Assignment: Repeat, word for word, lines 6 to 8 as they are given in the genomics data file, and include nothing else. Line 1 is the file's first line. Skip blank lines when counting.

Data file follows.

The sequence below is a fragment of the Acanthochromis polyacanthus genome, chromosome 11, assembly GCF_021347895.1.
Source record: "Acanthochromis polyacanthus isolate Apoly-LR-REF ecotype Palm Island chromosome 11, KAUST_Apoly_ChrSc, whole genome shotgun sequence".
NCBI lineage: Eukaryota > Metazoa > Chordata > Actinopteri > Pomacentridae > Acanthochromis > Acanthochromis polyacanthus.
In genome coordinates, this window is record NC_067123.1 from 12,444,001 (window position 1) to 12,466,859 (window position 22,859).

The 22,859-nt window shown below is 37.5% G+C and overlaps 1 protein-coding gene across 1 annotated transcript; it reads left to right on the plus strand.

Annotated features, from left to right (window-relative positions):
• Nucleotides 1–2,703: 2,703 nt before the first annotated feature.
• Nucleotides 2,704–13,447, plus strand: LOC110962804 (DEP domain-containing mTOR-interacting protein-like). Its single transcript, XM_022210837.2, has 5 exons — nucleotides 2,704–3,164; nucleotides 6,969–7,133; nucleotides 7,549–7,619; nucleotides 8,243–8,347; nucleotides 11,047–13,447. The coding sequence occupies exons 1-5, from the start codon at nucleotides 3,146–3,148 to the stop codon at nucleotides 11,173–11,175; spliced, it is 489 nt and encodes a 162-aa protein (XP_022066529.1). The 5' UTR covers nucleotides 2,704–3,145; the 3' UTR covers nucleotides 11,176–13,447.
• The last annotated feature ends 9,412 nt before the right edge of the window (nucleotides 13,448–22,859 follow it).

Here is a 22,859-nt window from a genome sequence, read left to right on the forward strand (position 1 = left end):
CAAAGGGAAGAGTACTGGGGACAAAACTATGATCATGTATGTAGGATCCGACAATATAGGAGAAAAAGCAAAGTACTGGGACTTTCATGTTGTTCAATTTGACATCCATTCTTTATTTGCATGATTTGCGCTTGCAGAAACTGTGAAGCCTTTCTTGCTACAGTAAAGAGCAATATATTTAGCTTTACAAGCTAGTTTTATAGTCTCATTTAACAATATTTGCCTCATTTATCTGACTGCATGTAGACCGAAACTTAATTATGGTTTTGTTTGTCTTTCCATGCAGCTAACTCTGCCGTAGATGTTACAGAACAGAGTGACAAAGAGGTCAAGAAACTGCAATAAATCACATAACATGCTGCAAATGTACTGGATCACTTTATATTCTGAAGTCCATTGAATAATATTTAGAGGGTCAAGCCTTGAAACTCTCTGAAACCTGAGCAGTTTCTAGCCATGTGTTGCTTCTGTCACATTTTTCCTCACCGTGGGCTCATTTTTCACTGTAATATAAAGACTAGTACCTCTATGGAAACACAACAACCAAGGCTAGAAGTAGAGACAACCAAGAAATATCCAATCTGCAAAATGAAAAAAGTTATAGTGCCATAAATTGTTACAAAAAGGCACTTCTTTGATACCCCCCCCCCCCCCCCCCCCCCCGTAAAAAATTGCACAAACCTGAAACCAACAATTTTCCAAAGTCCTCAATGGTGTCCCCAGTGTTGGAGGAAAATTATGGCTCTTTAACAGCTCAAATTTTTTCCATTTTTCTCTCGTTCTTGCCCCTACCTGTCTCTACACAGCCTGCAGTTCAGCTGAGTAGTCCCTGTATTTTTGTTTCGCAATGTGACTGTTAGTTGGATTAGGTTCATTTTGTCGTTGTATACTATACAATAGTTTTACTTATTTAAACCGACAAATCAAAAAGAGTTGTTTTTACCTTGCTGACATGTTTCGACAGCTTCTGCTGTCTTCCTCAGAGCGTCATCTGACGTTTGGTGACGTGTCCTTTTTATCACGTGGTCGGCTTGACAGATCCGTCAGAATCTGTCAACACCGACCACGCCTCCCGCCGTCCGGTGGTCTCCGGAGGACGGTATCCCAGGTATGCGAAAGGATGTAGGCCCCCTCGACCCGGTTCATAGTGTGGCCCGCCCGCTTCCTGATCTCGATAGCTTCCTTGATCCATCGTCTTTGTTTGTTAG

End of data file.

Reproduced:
Annotated features, from left to right (window-relative positions):
• Nucleotides 1–2,703: 2,703 nt before the first annotated feature.
• Nucleotides 2,704–13,447, plus strand: LOC110962804 (DEP domain-containing mTOR-interacting protein-like). Its single transcript, XM_022210837.2, has 5 exons — nucleotides 2,704–3,164; nucleotides 6,969–7,133; nucleotides 7,549–7,619; nucleotides 8,243–8,347; nucleotides 11,047–13,447. The coding sequence occupies exons 1-5, from the start codon at nucleotides 3,146–3,148 to the stop codon at nucleotides 11,173–11,175; spliced, it is 489 nt and encodes a 162-aa protein (XP_022066529.1). The 5' UTR covers nucleotides 2,704–3,145; the 3' UTR covers nucleotides 11,176–13,447.